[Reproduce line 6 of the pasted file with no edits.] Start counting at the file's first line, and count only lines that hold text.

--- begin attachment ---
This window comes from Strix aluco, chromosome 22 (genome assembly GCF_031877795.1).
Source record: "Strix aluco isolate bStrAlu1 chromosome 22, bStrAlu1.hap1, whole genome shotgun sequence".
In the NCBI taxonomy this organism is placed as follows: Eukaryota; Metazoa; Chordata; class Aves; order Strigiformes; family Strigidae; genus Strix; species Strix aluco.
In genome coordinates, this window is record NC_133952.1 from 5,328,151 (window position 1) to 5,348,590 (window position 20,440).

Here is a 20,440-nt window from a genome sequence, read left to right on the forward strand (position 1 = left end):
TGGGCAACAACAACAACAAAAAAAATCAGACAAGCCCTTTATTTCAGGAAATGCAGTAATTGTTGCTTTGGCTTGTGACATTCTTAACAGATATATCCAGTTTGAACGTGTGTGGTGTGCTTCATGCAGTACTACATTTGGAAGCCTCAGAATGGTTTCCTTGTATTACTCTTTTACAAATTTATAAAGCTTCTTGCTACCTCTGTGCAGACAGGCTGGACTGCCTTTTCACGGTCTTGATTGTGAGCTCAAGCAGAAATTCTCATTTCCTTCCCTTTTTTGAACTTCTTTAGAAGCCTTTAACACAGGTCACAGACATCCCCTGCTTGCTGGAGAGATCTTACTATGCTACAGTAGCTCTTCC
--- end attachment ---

TGGGCAACAACAACAACAAAAAAAATCAGACAAGCCCTTTATTTCAGGAAATGCAGTAATTGTTGCTTTGGCTTGTGACATTCTTAACAGATATATCCAGTTTGAACGTGTGTGGTGTGCTTCATGCAGTACTACATTTGGAAGCCTCAGAATGGTTTCCTTGTATTACTCTTTTACAAATTTATAAAGCTTCTTGCTACCTCTGTGCAGACAGGCTGGACTGCCTTTTCACGGTCTTGATTGTGAGCTCAAGCAGAAATTCTCATTTCCTTCCCTTTTTTGAACTTCTTTAGAAGCCTTTAACACAGGTCACAGACATCCCCTGCTTGCTGGAGAGATCTTACTATGCTACAGTAGCTCTTCC